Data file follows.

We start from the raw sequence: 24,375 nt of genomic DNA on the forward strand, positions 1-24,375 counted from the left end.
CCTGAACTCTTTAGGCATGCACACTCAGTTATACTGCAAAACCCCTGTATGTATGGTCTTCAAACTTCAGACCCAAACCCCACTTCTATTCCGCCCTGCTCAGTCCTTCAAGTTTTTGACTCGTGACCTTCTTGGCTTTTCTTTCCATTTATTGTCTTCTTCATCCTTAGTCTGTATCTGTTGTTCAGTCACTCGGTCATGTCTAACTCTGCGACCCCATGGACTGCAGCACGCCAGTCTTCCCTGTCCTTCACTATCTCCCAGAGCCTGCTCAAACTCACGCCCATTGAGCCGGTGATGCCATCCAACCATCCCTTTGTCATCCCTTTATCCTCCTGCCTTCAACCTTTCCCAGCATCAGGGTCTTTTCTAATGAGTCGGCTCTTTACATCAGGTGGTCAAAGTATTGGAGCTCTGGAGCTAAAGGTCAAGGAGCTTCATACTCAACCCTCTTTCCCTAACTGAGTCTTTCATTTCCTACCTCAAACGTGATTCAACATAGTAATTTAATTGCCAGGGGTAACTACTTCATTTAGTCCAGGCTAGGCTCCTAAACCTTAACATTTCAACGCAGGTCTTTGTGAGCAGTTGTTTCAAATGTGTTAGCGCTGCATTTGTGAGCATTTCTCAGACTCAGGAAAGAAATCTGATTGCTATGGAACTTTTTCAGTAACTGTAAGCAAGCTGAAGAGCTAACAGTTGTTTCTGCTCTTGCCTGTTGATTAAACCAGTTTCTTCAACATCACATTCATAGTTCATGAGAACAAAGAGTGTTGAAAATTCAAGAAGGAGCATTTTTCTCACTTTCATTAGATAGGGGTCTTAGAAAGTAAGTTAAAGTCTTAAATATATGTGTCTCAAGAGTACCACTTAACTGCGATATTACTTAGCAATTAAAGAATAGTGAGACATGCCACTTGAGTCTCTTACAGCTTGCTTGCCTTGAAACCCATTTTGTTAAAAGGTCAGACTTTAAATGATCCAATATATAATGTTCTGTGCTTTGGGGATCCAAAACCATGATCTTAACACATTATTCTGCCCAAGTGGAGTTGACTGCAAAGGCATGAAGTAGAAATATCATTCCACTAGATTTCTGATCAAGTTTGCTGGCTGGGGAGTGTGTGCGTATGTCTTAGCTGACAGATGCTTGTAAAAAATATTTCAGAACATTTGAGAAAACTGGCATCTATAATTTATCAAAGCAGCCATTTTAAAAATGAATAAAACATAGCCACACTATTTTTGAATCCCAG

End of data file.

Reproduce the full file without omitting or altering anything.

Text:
We start from the raw sequence: 24,375 nt of genomic DNA on the forward strand, positions 1-24,375 counted from the left end.
CCTGAACTCTTTAGGCATGCACACTCAGTTATACTGCAAAACCCCTGTATGTATGGTCTTCAAACTTCAGACCCAAACCCCACTTCTATTCCGCCCTGCTCAGTCCTTCAAGTTTTTGACTCGTGACCTTCTTGGCTTTTCTTTCCATTTATTGTCTTCTTCATCCTTAGTCTGTATCTGTTGTTCAGTCACTCGGTCATGTCTAACTCTGCGACCCCATGGACTGCAGCACGCCAGTCTTCCCTGTCCTTCACTATCTCCCAGAGCCTGCTCAAACTCACGCCCATTGAGCCGGTGATGCCATCCAACCATCCCTTTGTCATCCCTTTATCCTCCTGCCTTCAACCTTTCCCAGCATCAGGGTCTTTTCTAATGAGTCGGCTCTTTACATCAGGTGGTCAAAGTATTGGAGCTCTGGAGCTAAAGGTCAAGGAGCTTCATACTCAACCCTCTTTCCCTAACTGAGTCTTTCATTTCCTACCTCAAACGTGATTCAACATAGTAATTTAATTGCCAGGGGTAACTACTTCATTTAGTCCAGGCTAGGCTCCTAAACCTTAACATTTCAACGCAGGTCTTTGTGAGCAGTTGTTTCAAATGTGTTAGCGCTGCATTTGTGAGCATTTCTCAGACTCAGGAAAGAAATCTGATTGCTATGGAACTTTTTCAGTAACTGTAAGCAAGCTGAAGAGCTAACAGTTGTTTCTGCTCTTGCCTGTTGATTAAACCAGTTTCTTCAACATCACATTCATAGTTCATGAGAACAAAGAGTGTTGAAAATTCAAGAAGGAGCATTTTTCTCACTTTCATTAGATAGGGGTCTTAGAAAGTAAGTTAAAGTCTTAAATATATGTGTCTCAAGAGTACCACTTAACTGCGATATTACTTAGCAATTAAAGAATAGTGAGACATGCCACTTGAGTCTCTTACAGCTTGCTTGCCTTGAAACCCATTTTGTTAAAAGGTCAGACTTTAAATGATCCAATATATAATGTTCTGTGCTTTGGGGATCCAAAACCATGATCTTAACACATTATTCTGCCCAAGTGGAGTTGACTGCAAAGGCATGAAGTAGAAATATCATTCCACTAGATTTCTGATCAAGTTTGCTGGCTGGGGAGTGTGTGCGTATGTCTTAGCTGACAGATGCTTGTAAAAAATATTTCAGAACATTTGAGAAAACTGGCATCTATAATTTATCAAAGCAGCCATTTTAAAAATGAATAAAACATAGCCACACTATTTTTGAATCCCAG